Nails

Nails
BY FIX-IT CLUB
Nails can be made of a variety of metals, but some are intended to be used with specific materials.
The easiest way to fasten two pieces of wood together is with nails. They are manufactured in a variety of shapes, sizes, and metals to complete almost any fastening job. Most commonly, nails are made of steel, but other types — aluminum, brass, nickel, bronze, copper, and stainless steel — are available for use where corrosion could occur. In addition, nails are manufactured with coatings — galvanized, blued, or cemented — to prevent rusting and to increase their holding power.Nail size is designated by penny size, originally the price per hundred nails. Penny size, almost always referred to as “d,” ranges from 2 penny, or 2d (1 inch long), to 60 penny, or 60d (6 inches long). Nails shorter than 1 inch are called brads; nails longer than 6 inches are called spikes. The length of the nail is important, because at least two-thirds of the nail should be driven into the base, or thicker, material. For example, a 1 X 3 nailed to a 4 X 4 beam should be fastened with an 8 penny, or 8d, nail. An 8d nail is 21/2 inches long; 3/4 inch of its length will go through the 1 X 3, and the remaining 13/4 inches will go into the beam.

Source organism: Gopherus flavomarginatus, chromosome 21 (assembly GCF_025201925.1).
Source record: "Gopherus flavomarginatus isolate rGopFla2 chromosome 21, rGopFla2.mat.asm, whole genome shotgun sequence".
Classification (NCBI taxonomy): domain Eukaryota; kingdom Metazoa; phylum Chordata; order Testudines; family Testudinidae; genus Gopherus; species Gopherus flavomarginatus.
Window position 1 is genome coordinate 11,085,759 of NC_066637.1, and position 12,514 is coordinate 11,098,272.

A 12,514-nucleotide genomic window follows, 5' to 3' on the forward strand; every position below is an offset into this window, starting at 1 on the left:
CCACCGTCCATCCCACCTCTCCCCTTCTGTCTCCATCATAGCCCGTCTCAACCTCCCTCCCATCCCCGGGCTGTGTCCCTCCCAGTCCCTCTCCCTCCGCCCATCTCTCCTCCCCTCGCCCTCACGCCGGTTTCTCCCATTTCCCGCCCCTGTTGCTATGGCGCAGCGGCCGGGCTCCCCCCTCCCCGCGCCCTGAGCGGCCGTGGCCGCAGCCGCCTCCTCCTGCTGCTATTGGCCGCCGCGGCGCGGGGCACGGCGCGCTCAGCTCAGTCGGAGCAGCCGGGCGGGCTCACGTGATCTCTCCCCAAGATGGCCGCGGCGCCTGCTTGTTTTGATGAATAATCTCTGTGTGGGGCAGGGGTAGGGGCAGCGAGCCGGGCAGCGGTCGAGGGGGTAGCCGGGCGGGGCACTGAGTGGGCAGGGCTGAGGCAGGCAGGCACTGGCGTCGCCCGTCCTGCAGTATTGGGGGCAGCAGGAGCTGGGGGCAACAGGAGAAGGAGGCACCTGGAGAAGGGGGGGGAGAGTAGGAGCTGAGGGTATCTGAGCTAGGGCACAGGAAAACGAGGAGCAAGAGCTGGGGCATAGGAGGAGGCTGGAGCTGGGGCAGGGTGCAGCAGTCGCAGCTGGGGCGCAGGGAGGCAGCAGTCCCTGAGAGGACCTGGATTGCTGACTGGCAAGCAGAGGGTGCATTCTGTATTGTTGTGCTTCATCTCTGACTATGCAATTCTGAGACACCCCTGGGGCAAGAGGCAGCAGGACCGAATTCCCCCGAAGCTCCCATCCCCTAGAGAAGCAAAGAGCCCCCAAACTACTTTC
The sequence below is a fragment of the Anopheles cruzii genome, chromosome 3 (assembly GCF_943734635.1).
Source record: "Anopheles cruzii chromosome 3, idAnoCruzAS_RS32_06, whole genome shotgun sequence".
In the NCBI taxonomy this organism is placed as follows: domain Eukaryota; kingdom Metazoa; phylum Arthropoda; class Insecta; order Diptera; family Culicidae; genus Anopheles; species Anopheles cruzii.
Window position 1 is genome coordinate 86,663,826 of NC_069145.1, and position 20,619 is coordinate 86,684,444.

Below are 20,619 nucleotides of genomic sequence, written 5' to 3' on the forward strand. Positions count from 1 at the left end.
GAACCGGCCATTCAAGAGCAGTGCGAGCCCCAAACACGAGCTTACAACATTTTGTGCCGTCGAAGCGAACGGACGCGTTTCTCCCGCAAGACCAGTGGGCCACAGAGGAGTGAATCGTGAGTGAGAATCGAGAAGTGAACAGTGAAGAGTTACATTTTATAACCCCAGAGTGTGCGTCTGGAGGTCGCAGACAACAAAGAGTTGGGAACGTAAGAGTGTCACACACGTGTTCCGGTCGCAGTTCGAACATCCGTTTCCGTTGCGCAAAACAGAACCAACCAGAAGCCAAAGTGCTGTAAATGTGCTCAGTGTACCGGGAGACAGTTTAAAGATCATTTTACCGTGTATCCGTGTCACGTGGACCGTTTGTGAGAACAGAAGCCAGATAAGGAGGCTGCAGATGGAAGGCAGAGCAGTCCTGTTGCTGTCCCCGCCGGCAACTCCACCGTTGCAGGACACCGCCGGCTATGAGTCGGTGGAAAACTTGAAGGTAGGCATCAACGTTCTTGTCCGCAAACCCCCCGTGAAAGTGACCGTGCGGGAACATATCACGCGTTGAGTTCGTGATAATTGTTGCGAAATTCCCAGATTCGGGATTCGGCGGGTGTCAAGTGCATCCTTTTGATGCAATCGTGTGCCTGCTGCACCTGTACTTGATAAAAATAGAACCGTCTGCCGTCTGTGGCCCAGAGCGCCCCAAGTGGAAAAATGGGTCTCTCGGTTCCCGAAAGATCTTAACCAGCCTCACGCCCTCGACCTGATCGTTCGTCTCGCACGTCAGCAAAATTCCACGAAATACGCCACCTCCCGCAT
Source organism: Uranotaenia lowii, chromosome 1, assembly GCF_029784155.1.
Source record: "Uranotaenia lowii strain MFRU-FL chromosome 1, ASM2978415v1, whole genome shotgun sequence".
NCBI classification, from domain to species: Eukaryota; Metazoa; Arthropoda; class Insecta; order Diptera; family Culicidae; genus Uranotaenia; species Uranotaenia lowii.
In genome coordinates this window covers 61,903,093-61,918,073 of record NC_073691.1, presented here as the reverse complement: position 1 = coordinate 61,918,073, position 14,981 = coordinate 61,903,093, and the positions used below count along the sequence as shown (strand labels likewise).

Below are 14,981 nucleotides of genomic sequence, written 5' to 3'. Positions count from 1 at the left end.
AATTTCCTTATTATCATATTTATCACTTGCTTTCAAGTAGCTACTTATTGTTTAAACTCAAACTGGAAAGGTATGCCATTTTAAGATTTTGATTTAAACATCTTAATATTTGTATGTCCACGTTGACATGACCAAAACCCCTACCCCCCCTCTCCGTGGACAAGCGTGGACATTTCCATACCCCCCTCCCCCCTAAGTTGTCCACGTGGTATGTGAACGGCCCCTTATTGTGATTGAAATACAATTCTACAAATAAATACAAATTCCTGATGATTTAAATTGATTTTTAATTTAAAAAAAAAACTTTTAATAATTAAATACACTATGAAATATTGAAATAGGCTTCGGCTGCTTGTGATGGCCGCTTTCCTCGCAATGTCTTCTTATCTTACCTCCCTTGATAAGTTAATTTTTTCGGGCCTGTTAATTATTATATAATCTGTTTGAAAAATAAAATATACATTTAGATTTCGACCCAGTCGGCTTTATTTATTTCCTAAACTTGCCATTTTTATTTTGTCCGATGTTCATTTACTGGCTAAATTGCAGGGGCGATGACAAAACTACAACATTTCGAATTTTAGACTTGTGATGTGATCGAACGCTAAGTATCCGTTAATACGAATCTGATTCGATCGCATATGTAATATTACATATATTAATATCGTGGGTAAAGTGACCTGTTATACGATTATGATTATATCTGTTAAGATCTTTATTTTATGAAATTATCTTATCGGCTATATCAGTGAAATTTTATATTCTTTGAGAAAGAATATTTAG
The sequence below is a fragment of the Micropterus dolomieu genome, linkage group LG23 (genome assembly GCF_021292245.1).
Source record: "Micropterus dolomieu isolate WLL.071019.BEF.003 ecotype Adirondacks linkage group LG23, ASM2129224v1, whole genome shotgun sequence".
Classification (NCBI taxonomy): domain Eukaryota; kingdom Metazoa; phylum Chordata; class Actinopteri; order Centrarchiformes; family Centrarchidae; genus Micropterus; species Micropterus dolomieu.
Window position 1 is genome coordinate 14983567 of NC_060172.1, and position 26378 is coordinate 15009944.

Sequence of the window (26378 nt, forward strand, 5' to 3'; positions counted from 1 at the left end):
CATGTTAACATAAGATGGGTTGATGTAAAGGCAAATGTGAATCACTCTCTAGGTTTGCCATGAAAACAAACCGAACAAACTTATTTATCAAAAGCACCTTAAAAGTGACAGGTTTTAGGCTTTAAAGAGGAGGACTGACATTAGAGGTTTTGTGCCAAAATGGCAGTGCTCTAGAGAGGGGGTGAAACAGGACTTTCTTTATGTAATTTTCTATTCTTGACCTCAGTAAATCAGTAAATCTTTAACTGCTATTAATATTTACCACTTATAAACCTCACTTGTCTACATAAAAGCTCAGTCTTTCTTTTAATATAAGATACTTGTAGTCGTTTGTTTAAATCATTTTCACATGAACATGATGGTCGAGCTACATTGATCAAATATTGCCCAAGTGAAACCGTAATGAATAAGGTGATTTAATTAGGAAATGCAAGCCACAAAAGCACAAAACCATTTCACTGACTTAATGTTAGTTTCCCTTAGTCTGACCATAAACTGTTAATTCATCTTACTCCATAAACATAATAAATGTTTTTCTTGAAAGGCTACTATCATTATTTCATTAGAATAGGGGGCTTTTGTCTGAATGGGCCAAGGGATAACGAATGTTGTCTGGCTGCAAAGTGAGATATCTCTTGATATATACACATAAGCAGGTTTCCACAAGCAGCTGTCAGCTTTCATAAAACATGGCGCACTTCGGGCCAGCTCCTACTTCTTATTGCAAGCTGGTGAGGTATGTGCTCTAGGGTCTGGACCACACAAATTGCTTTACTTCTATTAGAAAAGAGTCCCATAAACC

Nails are usually sold by the pound; the smaller the nail, the more nails to the pound. You can buy bulk nails out of a nail keg; the nails are weighed and then priced by the retailer. Or you can buy packaged nails, sold in boxes ranging from 1 pound to 50 pounds. For most repairs, a few 1-pound boxes of popular nail sizes will last a long time. What follows are some of the most common nail types.

Common Nails: Used for most medium to heavy construction work, this type of nail has a thick head and can be driven into tough materials. Common nails are made from wire and cut to the proper length and are available in sizes 2d through 60d.
Box Nails: Lighter and smaller in diameter than common nails, box nails are designed for light construction and household use.
Finishing Nails: Finishing nails are lighter than common nails and have a small head. They are often used for installing paneling and trim where you do not want the nail head to show.
Roofing Nails: Usually galvanized, roofing nails have a much larger head than common nails. This helps to prevent damage to asphalt shingles.
Drywall Nails: Nails made for drywall installation are often ringed and have an indented head. Annular-ring nails have sharp ridges all along the nail shaft, providing greater holding power.
Masonry Nails: There are three types of masonry nails designed for use with concrete and concrete block: round, square, and fluted. Masonry nails should not be used where high strength is required. Fastening to brick, stone, or reinforced concrete should be made with screws or lag bolts.
Tacks: Available in both round and cut forms, tacks are used to hold carpet or fabric to wood. Upholstery tacks have decorative heads.
Corrugated Fasteners: Corrugated fasteners, also called wiggly nails, are used for light-duty joints where strength is not important. The fasteners are set at right angles to the joint.

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